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Elixium is a decentralized application network built for developers; its a
Proof of Work blockchain that allows engineers to write programs that run on the
chain. Right now, we're very early in our development phase, so it's a great
time to get involved if you want to sway the direction of the project. We're
completely open source and community driven, and we aim to continue being that
way -- decentralized even within the development team. Check out the
to get started with contributing to Elixium. If you have any trouble getting set
up or just want to join in with our development discussion, join our
[Telegram Group](https://t.me/joinchat/JjYPS0WI62EMuMXovyjskA). The
[Elixium Development Wiki](https://github.com/ElixiumNetwork/elixium_core/wiki)
is a great place to get familiarized with Elixium's codebase.
### What we're aiming to solve
One of the biggest issues in the blockchain ecosystem right now is the high barrier
to entry for engineers who want to use the technology, whether its to create a
decentralized application or just to interface with the blockchain. This can be
attributed to many different things, but the most pressing reason is that
language support in the ecosystem is very poor. In order for an engineer to
create a decentralized application or smart contract, they need to either learn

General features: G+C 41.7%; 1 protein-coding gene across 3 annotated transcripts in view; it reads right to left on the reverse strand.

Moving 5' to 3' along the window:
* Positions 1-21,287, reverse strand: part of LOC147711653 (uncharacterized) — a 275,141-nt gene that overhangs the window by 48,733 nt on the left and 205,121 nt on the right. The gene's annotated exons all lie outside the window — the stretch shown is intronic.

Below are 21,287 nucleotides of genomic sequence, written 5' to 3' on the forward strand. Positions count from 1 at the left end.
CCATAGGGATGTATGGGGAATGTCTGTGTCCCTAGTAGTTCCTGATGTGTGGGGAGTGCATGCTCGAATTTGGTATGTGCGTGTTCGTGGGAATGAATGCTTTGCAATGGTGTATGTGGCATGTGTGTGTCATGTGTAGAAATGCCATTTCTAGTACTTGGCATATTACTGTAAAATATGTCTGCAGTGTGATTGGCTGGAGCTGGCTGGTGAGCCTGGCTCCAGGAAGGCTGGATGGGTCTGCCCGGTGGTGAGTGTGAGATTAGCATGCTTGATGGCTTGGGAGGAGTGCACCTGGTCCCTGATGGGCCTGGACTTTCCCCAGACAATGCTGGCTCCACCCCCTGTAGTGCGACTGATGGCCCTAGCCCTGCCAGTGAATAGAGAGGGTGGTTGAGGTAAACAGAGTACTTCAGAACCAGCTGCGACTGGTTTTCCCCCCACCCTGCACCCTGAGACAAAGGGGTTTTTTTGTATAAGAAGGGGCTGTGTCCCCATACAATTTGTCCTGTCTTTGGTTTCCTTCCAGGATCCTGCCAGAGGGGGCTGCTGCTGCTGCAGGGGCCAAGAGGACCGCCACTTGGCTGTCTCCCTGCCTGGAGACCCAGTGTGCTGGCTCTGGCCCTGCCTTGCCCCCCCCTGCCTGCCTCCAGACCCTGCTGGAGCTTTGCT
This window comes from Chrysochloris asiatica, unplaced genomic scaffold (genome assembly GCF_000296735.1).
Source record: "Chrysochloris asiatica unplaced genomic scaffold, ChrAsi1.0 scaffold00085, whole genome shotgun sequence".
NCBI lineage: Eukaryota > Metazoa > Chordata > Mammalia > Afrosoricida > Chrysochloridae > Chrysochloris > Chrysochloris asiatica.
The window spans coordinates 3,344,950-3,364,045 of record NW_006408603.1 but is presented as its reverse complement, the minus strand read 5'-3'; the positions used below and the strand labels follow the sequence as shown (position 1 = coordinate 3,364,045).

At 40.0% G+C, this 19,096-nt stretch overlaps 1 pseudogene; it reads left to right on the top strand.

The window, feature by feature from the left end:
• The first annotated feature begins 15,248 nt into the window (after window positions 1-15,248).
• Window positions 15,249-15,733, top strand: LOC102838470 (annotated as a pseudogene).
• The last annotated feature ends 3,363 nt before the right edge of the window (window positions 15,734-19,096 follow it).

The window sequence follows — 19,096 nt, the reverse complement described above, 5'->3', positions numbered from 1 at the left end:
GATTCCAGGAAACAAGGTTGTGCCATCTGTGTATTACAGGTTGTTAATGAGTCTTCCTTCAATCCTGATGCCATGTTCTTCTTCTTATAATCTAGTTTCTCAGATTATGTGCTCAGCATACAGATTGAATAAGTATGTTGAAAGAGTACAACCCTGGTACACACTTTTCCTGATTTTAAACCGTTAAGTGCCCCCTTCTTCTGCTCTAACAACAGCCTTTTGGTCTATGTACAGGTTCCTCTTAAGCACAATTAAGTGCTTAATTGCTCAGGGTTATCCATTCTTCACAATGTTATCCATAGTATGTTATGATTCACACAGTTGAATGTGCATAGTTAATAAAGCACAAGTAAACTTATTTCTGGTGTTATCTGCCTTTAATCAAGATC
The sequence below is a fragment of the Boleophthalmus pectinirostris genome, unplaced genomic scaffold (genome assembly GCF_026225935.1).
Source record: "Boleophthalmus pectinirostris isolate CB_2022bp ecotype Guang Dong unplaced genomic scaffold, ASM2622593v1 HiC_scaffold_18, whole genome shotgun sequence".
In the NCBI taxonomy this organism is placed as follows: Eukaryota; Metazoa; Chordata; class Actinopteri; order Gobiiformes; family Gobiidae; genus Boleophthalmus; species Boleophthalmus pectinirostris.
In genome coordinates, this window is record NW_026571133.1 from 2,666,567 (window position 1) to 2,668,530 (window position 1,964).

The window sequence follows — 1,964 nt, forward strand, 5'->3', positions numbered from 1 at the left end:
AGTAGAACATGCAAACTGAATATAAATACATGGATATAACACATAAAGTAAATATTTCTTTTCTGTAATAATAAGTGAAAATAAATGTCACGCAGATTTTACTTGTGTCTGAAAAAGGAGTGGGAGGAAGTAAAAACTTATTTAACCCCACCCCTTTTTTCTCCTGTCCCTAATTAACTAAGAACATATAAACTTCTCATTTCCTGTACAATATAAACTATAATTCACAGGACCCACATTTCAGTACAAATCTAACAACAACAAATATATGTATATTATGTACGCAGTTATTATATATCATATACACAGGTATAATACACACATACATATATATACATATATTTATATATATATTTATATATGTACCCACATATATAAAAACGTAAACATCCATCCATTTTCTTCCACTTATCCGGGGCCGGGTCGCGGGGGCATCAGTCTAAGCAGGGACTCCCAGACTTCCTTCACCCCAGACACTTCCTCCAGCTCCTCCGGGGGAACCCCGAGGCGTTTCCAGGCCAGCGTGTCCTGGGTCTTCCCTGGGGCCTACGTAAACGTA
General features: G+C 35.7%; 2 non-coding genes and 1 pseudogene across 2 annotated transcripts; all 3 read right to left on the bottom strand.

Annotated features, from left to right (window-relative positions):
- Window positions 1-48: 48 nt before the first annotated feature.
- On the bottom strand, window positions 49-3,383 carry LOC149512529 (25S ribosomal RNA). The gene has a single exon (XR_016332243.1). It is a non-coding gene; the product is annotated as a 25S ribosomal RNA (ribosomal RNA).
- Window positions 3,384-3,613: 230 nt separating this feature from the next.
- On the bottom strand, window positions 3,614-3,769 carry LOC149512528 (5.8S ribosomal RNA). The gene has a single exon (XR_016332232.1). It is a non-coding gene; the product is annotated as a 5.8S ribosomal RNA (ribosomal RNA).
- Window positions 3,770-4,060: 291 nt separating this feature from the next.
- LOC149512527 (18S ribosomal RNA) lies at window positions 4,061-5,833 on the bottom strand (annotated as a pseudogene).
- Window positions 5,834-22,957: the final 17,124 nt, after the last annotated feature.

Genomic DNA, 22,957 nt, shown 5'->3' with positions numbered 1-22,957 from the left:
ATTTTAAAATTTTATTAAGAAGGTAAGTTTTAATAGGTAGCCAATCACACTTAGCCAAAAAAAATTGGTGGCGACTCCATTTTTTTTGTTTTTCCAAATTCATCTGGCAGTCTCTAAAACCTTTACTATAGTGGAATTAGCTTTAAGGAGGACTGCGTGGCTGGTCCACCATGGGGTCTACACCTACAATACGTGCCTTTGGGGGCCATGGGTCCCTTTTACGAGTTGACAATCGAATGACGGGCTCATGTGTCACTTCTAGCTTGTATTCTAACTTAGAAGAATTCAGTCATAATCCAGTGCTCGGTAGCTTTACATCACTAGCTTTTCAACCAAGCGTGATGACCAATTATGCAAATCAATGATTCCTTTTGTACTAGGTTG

a language that is specifically created for smart contracting or use a
predetermined language that they might not already know. The fact of the matter
is that learning a new language can take days or even weeks, and engineers are
very excited about blockchain but don't want to invest weeks of their time
learning a new toolset for a system that might not exist in a few years
(e.g. learning Solidity to create Ethereum dApps), since the ecosystem is so
Elixium mitigates this barrier to entry by employing language agnostic smart
contracts -- decentralized applications that can be written in potentially any
language. Engineers will no longer be tied down to learning a new language like
existing toolset and create decentralized applications with any language that
compiles to WebAssembly. They'll be able to use their C, C++, Python, Go, and
any other language they're already familiar with -- all they have to do is learn
a new API to interact with the chain.
### A few other goodies
- Smooth token emission similar to the CryptoNote token emission algorithm
- Memory-hardened PoW algorithm that discourages the usage of FPGA/ASICs
- Journalized sharding (more info [here](https://research.elixium.app/qKN0VINqS_eo3AjJ0O4LLQ#Sharding))
- TCP-layer zero knowledge peer authentication for secure communication